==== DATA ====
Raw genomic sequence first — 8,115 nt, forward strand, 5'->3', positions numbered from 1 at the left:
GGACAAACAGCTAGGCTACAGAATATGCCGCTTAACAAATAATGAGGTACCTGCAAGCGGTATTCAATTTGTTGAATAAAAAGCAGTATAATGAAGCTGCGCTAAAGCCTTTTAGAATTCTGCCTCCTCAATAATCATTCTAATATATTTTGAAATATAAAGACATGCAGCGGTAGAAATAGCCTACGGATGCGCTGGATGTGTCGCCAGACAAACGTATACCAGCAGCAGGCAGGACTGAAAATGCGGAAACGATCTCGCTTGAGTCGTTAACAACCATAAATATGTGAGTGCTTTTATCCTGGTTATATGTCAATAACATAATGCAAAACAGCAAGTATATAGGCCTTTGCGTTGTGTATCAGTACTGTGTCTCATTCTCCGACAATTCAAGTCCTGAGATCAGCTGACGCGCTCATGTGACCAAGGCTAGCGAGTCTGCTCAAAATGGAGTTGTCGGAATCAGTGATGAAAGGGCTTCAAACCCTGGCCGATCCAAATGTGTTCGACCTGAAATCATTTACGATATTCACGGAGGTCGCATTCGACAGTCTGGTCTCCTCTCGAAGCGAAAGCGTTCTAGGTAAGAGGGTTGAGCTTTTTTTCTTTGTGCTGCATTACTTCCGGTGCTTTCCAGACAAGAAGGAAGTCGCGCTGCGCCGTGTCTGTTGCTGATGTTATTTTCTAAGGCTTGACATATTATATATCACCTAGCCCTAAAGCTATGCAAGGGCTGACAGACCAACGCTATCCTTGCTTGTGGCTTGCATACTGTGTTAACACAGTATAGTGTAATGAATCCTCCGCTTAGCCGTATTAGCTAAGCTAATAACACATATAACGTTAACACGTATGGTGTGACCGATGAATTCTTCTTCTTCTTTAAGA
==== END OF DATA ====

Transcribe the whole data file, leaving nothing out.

Raw genomic sequence first — 8,115 nt, forward strand, 5'->3', positions numbered from 1 at the left:
GGACAAACAGCTAGGCTACAGAATATGCCGCTTAACAAATAATGAGGTACCTGCAAGCGGTATTCAATTTGTTGAATAAAAAGCAGTATAATGAAGCTGCGCTAAAGCCTTTTAGAATTCTGCCTCCTCAATAATCATTCTAATATATTTTGAAATATAAAGACATGCAGCGGTAGAAATAGCCTACGGATGCGCTGGATGTGTCGCCAGACAAACGTATACCAGCAGCAGGCAGGACTGAAAATGCGGAAACGATCTCGCTTGAGTCGTTAACAACCATAAATATGTGAGTGCTTTTATCCTGGTTATATGTCAATAACATAATGCAAAACAGCAAGTATATAGGCCTTTGCGTTGTGTATCAGTACTGTGTCTCATTCTCCGACAATTCAAGTCCTGAGATCAGCTGACGCGCTCATGTGACCAAGGCTAGCGAGTCTGCTCAAAATGGAGTTGTCGGAATCAGTGATGAAAGGGCTTCAAACCCTGGCCGATCCAAATGTGTTCGACCTGAAATCATTTACGATATTCACGGAGGTCGCATTCGACAGTCTGGTCTCCTCTCGAAGCGAAAGCGTTCTAGGTAAGAGGGTTGAGCTTTTTTTCTTTGTGCTGCATTACTTCCGGTGCTTTCCAGACAAGAAGGAAGTCGCGCTGCGCCGTGTCTGTTGCTGATGTTATTTTCTAAGGCTTGACATATTATATATCACCTAGCCCTAAAGCTATGCAAGGGCTGACAGACCAACGCTATCCTTGCTTGTGGCTTGCATACTGTGTTAACACAGTATAGTGTAATGAATCCTCCGCTTAGCCGTATTAGCTAAGCTAATAACACATATAACGTTAACACGTATGGTGTGACCGATGAATTCTTCTTCTTCTTTAAGA